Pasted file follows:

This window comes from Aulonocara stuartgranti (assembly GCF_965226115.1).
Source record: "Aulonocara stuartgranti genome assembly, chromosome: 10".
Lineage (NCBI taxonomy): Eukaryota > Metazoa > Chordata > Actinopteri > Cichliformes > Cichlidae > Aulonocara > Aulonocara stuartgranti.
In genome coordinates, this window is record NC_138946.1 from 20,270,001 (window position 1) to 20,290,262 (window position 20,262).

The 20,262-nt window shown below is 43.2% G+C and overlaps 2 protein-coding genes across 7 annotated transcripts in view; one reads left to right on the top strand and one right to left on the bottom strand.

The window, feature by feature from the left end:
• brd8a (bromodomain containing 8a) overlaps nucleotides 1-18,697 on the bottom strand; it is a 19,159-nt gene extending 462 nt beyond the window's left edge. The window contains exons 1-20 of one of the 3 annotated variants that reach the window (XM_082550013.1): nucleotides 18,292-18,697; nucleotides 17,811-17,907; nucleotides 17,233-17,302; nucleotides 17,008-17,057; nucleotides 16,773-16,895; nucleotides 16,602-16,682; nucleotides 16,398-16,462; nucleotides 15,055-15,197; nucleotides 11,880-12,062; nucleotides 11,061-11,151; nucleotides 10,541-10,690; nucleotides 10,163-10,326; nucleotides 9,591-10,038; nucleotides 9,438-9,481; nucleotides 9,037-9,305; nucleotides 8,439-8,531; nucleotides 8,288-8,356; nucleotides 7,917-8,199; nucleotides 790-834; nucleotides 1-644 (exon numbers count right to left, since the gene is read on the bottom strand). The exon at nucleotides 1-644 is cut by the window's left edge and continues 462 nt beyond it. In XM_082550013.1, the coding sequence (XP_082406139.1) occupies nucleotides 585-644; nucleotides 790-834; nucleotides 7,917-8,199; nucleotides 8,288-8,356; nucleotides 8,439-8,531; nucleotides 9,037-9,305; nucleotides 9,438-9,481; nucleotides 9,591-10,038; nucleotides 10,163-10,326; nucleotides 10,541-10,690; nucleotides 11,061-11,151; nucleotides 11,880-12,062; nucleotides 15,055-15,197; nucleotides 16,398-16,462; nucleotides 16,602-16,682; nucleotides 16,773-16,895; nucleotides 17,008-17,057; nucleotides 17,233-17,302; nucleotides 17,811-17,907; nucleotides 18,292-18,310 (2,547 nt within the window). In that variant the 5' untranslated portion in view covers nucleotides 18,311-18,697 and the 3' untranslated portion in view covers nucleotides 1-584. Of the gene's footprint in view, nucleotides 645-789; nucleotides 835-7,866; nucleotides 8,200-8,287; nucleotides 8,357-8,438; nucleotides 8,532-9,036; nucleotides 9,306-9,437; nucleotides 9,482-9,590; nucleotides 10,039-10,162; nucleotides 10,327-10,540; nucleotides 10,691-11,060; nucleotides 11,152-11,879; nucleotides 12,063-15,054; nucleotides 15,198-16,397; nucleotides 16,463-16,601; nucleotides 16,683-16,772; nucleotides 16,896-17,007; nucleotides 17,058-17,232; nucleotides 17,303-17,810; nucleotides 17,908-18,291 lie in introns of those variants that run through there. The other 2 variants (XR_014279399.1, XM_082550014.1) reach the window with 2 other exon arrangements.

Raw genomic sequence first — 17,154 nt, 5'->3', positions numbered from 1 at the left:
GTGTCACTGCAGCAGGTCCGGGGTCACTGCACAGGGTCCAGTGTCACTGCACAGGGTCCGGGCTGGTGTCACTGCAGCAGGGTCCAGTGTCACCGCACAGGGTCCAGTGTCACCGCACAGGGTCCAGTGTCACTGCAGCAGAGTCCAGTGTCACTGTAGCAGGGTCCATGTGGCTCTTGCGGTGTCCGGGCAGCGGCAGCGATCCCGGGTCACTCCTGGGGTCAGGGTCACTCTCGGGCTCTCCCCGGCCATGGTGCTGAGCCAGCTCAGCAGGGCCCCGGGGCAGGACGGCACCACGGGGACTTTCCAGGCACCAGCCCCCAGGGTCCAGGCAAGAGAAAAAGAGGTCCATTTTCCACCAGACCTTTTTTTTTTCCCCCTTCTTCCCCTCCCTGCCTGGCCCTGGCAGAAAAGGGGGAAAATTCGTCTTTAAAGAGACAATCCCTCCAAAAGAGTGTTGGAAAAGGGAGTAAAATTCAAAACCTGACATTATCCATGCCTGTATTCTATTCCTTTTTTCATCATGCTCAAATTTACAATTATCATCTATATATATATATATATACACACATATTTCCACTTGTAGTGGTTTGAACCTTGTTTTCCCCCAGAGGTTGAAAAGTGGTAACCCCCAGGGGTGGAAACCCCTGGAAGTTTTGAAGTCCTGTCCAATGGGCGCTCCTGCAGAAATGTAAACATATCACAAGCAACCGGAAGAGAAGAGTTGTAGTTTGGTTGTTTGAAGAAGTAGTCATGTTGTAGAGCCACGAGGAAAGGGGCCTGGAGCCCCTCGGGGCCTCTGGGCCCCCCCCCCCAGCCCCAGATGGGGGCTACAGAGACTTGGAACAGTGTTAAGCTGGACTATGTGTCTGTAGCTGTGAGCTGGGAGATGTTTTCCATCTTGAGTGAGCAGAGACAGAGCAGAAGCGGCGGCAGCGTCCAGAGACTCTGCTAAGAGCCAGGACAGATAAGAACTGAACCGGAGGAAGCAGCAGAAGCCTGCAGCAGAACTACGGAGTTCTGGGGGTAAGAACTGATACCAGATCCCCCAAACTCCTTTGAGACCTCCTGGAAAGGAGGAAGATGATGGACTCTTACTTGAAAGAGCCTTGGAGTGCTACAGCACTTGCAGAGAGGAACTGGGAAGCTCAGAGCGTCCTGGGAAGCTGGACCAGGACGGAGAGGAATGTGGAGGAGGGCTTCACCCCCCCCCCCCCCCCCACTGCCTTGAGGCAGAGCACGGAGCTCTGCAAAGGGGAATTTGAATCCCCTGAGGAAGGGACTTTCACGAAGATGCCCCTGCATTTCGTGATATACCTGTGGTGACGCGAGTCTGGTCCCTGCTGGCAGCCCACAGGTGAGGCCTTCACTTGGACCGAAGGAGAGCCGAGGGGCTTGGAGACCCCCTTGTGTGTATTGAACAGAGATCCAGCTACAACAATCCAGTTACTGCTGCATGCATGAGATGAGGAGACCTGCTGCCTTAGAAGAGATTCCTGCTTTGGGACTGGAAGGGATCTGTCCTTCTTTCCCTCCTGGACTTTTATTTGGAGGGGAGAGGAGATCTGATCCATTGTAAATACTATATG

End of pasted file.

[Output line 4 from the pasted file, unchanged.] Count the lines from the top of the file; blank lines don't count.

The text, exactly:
In genome coordinates, this window is record NC_138946.1 from 20,270,001 (window position 1) to 20,290,262 (window position 20,262).